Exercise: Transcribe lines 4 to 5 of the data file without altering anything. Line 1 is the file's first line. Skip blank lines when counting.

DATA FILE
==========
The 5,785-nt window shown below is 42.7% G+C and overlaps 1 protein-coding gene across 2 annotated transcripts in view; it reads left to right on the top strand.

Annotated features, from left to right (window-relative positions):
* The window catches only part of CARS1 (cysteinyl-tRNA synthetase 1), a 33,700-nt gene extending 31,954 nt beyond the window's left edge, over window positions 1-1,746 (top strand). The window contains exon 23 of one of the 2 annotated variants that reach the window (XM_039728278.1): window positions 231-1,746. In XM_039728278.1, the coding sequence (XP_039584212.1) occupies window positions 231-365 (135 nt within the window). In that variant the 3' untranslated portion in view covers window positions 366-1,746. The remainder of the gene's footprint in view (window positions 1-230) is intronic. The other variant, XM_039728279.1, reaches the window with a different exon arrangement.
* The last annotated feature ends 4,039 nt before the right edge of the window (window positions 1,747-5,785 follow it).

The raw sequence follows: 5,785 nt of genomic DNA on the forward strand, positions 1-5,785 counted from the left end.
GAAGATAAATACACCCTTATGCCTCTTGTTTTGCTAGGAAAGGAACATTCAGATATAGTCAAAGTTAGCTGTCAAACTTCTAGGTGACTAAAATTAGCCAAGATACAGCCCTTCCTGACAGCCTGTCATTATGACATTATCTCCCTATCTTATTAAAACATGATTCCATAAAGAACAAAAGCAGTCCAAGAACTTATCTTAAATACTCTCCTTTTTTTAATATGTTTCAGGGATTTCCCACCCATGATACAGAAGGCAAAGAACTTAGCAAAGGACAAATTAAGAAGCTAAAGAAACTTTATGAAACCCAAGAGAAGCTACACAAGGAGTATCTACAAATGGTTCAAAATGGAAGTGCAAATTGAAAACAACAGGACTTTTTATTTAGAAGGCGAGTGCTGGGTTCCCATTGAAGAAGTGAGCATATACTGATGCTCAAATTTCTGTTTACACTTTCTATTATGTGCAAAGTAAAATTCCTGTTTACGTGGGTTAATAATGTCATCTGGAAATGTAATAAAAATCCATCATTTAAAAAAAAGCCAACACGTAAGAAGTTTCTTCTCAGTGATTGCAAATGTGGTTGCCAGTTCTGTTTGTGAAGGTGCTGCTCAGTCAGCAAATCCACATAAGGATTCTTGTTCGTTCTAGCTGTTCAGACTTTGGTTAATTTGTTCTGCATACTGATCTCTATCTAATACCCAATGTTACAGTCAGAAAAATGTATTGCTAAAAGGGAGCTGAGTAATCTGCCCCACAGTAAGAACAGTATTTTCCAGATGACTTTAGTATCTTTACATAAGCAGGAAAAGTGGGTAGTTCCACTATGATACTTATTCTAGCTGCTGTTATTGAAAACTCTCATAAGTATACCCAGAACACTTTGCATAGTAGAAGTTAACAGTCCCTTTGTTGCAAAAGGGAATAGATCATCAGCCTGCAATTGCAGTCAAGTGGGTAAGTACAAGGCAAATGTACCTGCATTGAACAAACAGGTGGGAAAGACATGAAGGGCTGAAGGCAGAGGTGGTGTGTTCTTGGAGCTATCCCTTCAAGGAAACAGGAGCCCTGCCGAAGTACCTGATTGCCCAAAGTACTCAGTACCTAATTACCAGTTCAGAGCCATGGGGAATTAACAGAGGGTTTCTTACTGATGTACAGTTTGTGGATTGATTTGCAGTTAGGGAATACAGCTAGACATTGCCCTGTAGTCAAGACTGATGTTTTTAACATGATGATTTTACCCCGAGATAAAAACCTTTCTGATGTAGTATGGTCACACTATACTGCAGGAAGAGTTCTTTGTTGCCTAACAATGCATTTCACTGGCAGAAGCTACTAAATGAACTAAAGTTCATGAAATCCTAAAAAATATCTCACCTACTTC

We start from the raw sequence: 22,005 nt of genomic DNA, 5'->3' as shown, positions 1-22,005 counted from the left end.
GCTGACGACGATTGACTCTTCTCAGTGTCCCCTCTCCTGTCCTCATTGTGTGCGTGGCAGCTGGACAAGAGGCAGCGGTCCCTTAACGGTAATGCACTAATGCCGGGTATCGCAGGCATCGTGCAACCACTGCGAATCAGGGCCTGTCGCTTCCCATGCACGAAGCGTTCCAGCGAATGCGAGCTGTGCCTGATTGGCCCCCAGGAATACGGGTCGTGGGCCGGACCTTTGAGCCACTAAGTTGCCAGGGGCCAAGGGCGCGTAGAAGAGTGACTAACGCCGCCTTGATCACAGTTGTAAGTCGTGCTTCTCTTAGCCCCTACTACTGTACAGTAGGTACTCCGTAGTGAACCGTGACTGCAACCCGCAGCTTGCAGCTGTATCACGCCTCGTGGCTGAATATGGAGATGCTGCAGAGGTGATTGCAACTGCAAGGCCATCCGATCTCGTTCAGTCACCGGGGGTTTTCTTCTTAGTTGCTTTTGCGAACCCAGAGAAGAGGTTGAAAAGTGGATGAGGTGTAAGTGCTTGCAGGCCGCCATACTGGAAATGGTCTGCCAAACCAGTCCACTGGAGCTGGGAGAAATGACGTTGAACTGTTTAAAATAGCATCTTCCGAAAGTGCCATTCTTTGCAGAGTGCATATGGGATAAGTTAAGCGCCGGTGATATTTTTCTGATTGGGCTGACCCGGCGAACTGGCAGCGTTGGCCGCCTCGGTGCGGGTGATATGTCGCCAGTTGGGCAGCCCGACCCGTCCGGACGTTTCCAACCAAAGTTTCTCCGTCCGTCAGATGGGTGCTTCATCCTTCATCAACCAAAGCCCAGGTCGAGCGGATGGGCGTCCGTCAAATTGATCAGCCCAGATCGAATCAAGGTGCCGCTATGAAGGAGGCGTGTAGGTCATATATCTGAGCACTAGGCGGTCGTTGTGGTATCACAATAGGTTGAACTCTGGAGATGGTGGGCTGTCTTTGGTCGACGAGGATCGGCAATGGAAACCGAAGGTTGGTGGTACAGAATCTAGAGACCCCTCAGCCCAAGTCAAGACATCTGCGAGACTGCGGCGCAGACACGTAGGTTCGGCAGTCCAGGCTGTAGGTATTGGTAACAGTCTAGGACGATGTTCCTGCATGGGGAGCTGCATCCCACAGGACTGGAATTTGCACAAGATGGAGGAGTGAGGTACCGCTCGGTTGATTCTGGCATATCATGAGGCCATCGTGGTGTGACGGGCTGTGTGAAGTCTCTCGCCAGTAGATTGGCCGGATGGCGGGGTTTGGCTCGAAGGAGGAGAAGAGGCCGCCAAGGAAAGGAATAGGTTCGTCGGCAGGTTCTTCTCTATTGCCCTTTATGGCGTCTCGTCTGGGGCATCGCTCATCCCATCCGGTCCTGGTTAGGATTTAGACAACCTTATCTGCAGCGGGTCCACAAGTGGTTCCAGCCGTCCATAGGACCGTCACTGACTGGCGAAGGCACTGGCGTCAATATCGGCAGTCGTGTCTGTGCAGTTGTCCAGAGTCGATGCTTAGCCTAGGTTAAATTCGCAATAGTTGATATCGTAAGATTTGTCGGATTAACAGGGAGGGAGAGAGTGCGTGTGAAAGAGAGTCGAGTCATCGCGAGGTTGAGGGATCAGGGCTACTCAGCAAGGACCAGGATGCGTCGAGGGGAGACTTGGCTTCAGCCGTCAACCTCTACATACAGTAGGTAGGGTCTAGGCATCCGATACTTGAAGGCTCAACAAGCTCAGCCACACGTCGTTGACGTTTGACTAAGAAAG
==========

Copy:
* The last annotated feature ends 4,039 nt before the right edge of the window (window positions 1,747-5,785 follow it).

The raw sequence follows: 5,785 nt of genomic DNA on the forward strand, positions 1-5,785 counted from the left end.